Author(s): Griffin MR, Yared A, Ray WA
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Abstract Renal prostaglandin inhibition by nonsteroidal antiinflammatory drugs (NSAIDs) may decrease renal function, especially under conditions of low effective circulating volume. To evaluate the risk of important deterioration of renal function due to this effect, the authors performed a nested case-control study using Tennessee Medicaid enrollees aged > or =65 years in 1987-1991. Cases were patients who had been hospitalized with community-acquired acute renal failure; they were selected on the basis of medical record review of Medicaid enrollees with selected discharge diagnoses. Information on the timing, duration, and dose of prescription NSAIDs used, demographic factors, and comorbidity was gathered from computerized Medicaid-Medicare data files. Of the 1,799 patients with acute renal failure (4.51 hospitalizations per 1,000 person-years), 18.1\% were current users of prescription NSAIDs as compared with 11.3\% of 9,899 randomly selected population controls. After control for demographic factors and comorbidity, use of NSAIDs increased the risk of acute renal failure 58\% (adjusted odds ratio = 1.58; 95\% confidence interval (CI): 1.34, 1.86). For ibuprofen, which accounted for 35\% of NSAID use, odds ratios associated with dosages of < or =1,200 mg/day, >1,200-<2,400 mg/day, and > or =2,400 mg/day were 0.94 (95\% CI: 0.58, 1.51), 1.89 (95\% CI: 1.34, 2.67), and 2.32 (95\% CI: 1.45, 3.71), respectively (test for linear trend: p = 0.009). Prescription NSAID use resulted in an estimated 25 excess hospitalizations associated with renal failure per 10,000 years of use. Thus, NSAIDs represent a relatively uncommon but avoidable cause of acute renal failure in frail elderly persons.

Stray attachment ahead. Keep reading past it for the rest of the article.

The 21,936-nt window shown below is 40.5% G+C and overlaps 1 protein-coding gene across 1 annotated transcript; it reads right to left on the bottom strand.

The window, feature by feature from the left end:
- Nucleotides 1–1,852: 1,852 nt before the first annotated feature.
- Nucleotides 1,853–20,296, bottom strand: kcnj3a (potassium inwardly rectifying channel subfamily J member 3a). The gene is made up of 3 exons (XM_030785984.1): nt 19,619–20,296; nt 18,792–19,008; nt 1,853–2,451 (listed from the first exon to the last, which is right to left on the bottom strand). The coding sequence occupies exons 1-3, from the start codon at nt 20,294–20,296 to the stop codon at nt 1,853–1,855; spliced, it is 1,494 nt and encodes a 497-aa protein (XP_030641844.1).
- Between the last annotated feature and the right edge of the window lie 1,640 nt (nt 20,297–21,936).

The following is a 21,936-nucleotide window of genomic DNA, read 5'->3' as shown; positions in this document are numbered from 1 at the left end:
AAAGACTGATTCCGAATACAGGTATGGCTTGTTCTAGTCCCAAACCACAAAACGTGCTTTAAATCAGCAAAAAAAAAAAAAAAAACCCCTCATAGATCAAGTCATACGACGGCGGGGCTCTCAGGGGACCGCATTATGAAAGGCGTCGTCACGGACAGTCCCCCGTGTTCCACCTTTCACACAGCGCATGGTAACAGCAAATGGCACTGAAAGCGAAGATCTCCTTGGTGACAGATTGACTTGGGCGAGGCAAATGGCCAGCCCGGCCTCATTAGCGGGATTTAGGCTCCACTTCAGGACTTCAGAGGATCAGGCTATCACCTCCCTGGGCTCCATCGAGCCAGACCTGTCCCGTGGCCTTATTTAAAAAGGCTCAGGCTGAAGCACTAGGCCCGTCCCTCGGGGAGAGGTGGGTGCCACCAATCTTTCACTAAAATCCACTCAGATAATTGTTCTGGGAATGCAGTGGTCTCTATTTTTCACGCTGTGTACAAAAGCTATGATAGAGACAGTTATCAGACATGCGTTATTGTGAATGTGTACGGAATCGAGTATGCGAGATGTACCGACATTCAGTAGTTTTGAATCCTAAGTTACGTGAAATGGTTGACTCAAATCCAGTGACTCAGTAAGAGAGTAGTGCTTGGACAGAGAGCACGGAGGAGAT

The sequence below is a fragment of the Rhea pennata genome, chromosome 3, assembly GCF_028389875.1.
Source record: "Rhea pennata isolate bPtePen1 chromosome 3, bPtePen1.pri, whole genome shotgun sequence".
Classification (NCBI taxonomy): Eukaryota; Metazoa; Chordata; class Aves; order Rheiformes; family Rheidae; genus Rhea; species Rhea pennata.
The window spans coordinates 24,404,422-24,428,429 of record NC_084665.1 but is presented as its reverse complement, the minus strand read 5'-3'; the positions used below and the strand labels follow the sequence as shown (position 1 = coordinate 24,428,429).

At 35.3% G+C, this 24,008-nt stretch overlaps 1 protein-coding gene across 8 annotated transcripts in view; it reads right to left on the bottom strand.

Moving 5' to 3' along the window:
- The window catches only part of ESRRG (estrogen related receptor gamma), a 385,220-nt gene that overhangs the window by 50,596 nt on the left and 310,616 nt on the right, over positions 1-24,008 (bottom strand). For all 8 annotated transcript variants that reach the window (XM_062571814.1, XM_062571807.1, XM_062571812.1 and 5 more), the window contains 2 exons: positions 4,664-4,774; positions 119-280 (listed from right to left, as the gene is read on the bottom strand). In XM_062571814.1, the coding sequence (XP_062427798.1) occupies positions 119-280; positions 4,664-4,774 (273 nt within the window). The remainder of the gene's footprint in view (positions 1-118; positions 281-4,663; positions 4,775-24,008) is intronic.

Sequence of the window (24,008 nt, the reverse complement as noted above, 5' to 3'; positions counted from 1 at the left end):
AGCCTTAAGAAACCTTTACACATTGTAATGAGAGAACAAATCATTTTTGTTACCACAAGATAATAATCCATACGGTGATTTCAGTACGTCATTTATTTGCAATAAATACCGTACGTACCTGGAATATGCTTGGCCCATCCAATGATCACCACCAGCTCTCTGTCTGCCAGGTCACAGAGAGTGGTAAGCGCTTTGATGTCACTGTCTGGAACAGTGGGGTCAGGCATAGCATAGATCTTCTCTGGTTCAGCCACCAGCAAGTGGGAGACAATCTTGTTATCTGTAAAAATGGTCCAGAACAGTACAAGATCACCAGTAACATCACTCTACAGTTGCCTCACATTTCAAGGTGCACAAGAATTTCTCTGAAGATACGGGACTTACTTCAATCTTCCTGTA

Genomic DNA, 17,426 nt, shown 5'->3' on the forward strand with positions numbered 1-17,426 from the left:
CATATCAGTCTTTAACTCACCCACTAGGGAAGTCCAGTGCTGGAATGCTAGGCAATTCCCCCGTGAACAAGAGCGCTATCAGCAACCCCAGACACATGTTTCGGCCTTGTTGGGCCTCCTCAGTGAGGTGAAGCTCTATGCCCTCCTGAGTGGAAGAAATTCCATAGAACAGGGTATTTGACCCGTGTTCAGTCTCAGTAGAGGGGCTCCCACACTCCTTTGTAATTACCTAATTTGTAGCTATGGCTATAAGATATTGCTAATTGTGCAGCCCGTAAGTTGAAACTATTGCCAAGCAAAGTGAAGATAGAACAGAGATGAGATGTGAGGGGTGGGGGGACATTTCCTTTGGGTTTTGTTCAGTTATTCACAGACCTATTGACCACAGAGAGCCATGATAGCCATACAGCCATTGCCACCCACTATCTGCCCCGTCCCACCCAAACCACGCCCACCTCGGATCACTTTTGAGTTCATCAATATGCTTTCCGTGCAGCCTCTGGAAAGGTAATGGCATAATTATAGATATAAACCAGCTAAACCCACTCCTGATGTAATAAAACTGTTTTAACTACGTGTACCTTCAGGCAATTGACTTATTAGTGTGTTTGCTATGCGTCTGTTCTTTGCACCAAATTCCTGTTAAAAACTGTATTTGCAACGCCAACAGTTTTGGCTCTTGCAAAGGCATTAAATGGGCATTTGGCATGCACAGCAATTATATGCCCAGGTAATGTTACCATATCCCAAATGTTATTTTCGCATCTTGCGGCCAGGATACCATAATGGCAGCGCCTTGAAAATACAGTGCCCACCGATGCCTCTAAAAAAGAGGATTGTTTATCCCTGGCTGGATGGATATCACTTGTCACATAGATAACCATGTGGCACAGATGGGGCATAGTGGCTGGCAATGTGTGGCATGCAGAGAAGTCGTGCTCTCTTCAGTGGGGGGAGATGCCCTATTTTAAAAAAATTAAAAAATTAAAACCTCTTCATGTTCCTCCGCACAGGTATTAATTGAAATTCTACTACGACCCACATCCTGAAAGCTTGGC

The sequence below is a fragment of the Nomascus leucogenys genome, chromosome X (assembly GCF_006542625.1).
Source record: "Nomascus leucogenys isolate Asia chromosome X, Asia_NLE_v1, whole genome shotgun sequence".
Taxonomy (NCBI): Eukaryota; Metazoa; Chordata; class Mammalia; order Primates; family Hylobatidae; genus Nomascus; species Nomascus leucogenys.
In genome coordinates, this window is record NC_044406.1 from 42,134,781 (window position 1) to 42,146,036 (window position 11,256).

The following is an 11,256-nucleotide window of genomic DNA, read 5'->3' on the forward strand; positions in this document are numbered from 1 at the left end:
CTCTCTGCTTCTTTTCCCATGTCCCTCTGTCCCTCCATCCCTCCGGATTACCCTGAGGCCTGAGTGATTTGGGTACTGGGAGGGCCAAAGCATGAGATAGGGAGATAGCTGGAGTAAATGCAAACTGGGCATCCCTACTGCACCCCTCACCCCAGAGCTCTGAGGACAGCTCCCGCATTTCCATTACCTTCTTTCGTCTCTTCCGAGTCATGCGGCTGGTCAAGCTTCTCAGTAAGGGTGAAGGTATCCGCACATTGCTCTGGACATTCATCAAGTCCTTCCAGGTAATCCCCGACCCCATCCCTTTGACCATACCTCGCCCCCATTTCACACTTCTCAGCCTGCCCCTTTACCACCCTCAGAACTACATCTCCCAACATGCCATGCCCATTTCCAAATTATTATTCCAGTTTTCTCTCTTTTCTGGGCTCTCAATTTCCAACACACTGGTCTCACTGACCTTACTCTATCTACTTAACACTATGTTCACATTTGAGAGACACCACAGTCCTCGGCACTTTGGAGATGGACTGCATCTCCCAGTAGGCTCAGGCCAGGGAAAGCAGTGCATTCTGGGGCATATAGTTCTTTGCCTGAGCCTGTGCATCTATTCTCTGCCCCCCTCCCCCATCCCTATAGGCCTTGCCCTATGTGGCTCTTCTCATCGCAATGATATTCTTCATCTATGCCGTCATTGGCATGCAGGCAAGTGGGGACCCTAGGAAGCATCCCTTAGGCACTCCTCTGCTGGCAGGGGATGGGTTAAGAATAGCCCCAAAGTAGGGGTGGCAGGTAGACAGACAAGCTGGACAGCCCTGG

This article was published in Am J Epidemiol
and referenced in Emergency Medicine: Open Access